New York Harbor, NY Tanker Collision, June 1966

New York Tanker Alva Cape 1966.jpg New York Tanker Alva Cape 1966 2.jpg

TANKERS COLLIDE IN N.Y. HARBOR; 10-STORY HIGH FLAMES KILL 20.

SURVIVORS PLUCKED FROM FIRE.

New York (AP) -- Two tankers collided in New York Harbor Thursday, and were engulfed in flames towering as high as a 10-story building. The Coast Guard said at least 20 seamen perished, with others missing.
Blazing naphtha from one of the ruptured ships spread a sea of fire outside the narrow entrance to Newark Bay. For a time the vessel's entire volatile cargo appeared in danger of exploding and plunging the area into catastrophic disaster.
The naphtha carrying tanker continued to burn into the night, hours after the collision.
A survivor said one of two escorting tugs appeared to explode after the collision, touching off the holocause in the channel between Staten Island and New Jersey. Both tugboats were destroyed.
An estimated 100 men were aboard the tankers and the tugs and there were believed to be at least 70 survivors, with 13 unaccounted for.
"Even the water was afire," an eyewitness ashore reported after the collision between the British tanker Alva Cape and the American oiler Texaco Massachusetts.
ALFONSO COLON, 56, chief pumpman on the Texaco Massachusetts, said his vessel struck the Alva Cape and "cut through them like a knife."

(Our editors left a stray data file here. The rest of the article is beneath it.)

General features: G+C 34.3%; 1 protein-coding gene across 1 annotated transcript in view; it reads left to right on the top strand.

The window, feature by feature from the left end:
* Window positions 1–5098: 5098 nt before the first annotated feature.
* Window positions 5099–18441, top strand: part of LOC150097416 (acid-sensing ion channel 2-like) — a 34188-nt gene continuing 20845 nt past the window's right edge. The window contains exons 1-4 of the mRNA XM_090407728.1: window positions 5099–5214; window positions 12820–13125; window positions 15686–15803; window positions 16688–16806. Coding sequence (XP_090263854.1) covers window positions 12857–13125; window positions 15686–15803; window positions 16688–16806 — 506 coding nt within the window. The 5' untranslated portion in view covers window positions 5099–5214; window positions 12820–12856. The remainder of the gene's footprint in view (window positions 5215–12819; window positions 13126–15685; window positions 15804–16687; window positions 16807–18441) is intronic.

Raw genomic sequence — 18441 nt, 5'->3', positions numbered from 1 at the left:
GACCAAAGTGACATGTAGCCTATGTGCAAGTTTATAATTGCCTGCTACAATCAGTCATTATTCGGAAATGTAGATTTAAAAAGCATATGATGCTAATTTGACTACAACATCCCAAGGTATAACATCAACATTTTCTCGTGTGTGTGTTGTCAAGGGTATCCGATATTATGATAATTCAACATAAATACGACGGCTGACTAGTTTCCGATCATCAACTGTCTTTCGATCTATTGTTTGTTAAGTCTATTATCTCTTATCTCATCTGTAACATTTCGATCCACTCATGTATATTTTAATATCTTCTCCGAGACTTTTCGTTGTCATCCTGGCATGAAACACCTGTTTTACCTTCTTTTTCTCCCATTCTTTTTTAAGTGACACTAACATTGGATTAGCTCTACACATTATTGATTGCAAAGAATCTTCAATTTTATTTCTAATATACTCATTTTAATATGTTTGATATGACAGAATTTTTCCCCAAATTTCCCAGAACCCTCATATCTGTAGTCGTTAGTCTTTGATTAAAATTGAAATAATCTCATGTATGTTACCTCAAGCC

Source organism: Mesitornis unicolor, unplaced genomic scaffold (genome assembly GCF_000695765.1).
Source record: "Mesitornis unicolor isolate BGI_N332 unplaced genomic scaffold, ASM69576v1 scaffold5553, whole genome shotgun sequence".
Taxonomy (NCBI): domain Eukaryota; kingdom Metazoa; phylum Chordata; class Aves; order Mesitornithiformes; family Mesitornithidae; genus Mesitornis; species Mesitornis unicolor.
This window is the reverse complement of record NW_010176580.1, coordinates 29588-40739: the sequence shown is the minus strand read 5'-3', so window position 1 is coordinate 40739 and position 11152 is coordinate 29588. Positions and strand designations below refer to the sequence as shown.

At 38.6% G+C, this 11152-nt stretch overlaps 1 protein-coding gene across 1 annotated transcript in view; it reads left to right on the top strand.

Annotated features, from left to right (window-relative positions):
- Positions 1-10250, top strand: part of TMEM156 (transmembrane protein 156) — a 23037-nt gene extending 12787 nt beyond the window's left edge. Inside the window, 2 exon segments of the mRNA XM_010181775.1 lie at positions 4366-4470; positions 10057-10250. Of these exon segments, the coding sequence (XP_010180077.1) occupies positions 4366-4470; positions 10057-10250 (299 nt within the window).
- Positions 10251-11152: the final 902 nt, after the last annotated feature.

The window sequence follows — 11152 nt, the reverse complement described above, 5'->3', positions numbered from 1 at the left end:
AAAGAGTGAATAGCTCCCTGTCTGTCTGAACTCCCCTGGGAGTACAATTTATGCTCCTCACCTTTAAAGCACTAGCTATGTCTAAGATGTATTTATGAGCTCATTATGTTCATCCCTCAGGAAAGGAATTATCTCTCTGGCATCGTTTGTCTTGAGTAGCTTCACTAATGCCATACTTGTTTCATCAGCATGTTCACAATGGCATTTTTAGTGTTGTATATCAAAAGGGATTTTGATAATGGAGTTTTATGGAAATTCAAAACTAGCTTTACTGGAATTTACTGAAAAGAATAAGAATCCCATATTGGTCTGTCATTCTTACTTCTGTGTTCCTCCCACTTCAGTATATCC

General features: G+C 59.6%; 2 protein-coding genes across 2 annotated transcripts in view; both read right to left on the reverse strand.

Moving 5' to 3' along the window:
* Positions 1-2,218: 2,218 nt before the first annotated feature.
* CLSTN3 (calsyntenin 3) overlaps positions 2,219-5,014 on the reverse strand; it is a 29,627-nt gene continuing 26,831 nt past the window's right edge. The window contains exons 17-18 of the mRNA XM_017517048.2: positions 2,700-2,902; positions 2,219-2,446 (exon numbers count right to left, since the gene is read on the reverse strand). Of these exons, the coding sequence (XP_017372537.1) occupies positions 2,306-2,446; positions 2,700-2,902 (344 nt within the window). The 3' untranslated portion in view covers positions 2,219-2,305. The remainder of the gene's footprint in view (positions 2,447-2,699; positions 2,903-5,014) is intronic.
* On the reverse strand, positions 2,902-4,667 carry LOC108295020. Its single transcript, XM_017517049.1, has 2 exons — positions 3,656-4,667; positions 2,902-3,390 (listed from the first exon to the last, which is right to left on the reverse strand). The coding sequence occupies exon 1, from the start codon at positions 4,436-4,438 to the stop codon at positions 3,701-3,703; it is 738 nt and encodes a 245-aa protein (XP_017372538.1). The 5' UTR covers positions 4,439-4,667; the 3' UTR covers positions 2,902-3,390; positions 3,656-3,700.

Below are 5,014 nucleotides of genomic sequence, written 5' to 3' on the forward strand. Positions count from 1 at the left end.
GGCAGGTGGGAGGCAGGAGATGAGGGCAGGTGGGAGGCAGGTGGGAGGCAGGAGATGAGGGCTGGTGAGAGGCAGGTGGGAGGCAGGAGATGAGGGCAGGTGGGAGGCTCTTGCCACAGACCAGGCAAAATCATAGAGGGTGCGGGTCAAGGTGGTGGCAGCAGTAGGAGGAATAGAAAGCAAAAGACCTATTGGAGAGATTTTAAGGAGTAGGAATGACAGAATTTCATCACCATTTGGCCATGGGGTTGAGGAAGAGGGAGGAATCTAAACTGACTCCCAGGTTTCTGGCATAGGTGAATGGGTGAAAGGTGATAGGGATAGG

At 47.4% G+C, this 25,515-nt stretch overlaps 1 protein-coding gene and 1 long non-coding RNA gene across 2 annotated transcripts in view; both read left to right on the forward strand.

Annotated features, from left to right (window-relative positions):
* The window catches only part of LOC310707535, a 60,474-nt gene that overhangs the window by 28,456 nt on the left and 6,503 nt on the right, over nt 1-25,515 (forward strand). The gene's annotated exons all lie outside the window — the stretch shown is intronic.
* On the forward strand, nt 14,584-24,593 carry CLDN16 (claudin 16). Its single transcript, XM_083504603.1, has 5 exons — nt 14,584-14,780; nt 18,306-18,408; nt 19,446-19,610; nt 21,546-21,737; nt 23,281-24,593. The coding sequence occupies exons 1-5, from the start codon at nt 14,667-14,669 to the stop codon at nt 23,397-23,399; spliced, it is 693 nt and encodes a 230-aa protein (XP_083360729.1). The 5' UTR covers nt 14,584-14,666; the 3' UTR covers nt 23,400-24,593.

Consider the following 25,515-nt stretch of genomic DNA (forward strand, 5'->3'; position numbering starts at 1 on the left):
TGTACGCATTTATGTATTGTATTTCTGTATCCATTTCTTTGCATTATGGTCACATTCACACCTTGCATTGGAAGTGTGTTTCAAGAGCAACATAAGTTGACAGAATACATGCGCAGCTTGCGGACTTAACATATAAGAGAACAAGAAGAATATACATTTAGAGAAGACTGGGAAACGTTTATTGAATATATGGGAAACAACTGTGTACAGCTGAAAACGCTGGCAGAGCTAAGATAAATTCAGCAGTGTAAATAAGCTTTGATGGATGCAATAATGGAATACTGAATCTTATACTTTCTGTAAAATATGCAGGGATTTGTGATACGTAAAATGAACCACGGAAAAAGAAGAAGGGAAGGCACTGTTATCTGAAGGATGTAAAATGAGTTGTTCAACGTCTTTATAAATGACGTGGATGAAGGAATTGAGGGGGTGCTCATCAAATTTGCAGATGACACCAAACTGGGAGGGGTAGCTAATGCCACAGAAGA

"Then naphtha started to pour out of the Cape," COLON continued. "Nothing serious would have happened but one of our tugs was straining so hard to avoid the accident that it blew up."
"There was a flare of fire out of the engineroom. I ran down to the stern of my ship. I saw the skipper, who told us to abandon ship."
A Coast Guard helicopter used rescue slings and a basket to lift five seamen from the bridge of the Texaco Massachusetts while the flames were at their height. The pilot, Lt. Robert Williams, said the men were all but speechless with terror.
"Only one guy spoke and all he said was,
'Thanks,'" added Williams' crewman, Silvan Shiffman.
The collision occurred in midafternoon and there was no immediate explanation for it. The sky was lightly overcast but visibility was good.
The British tanker bore the brunt of the damage, and was reduced to a hulk of twisted metal. The American ship was less heavily damaged and eventually was towed away.
Silvestro Tursi, 39, owner of a gas station on Staten Island, looked on in horror at the aftermath of the collision, when a series of minor explosions set the two tankers ablaze.
"People were jumping into the water. As they began swimming, flames encircled them. I could see these flashes as they were jumping in," he said.

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